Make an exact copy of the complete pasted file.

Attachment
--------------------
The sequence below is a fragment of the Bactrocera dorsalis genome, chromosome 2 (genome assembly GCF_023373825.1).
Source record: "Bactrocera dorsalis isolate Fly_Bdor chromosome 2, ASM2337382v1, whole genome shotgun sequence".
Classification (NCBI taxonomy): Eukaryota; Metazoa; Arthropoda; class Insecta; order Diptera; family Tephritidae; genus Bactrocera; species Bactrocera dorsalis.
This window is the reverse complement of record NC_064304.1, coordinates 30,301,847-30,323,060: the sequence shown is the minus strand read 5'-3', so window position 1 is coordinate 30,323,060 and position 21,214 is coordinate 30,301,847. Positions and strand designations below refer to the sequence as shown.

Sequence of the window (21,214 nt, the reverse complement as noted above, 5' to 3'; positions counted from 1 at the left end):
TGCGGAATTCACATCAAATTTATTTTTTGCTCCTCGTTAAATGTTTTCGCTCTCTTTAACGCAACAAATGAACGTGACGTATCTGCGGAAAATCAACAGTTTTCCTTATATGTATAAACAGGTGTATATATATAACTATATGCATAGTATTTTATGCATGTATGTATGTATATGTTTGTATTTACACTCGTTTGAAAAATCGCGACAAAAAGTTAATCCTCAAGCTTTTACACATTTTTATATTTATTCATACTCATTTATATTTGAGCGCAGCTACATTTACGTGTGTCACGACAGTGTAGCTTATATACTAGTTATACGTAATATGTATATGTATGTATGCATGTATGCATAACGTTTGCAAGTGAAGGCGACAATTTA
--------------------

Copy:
The sequence below is a fragment of the Bactrocera dorsalis genome, chromosome 2 (genome assembly GCF_023373825.1).
Source record: "Bactrocera dorsalis isolate Fly_Bdor chromosome 2, ASM2337382v1, whole genome shotgun sequence".
Classification (NCBI taxonomy): Eukaryota; Metazoa; Arthropoda; class Insecta; order Diptera; family Tephritidae; genus Bactrocera; species Bactrocera dorsalis.
This window is the reverse complement of record NC_064304.1, coordinates 30,301,847-30,323,060: the sequence shown is the minus strand read 5'-3', so window position 1 is coordinate 30,323,060 and position 21,214 is coordinate 30,301,847. Positions and strand designations below refer to the sequence as shown.

Sequence of the window (21,214 nt, the reverse complement as noted above, 5' to 3'; positions counted from 1 at the left end):
TGCGGAATTCACATCAAATTTATTTTTTGCTCCTCGTTAAATGTTTTCGCTCTCTTTAACGCAACAAATGAACGTGACGTATCTGCGGAAAATCAACAGTTTTCCTTATATGTATAAACAGGTGTATATATATAACTATATGCATAGTATTTTATGCATGTATGTATGTATATGTTTGTATTTACACTCGTTTGAAAAATCGCGACAAAAAGTTAATCCTCAAGCTTTTACACATTTTTATATTTATTCATACTCATTTATATTTGAGCGCAGCTACATTTACGTGTGTCACGACAGTGTAGCTTATATACTAGTTATACGTAATATGTATATGTATGTATGCATGTATGCATAACGTTTGCAAGTGAAGGCGACAATTTA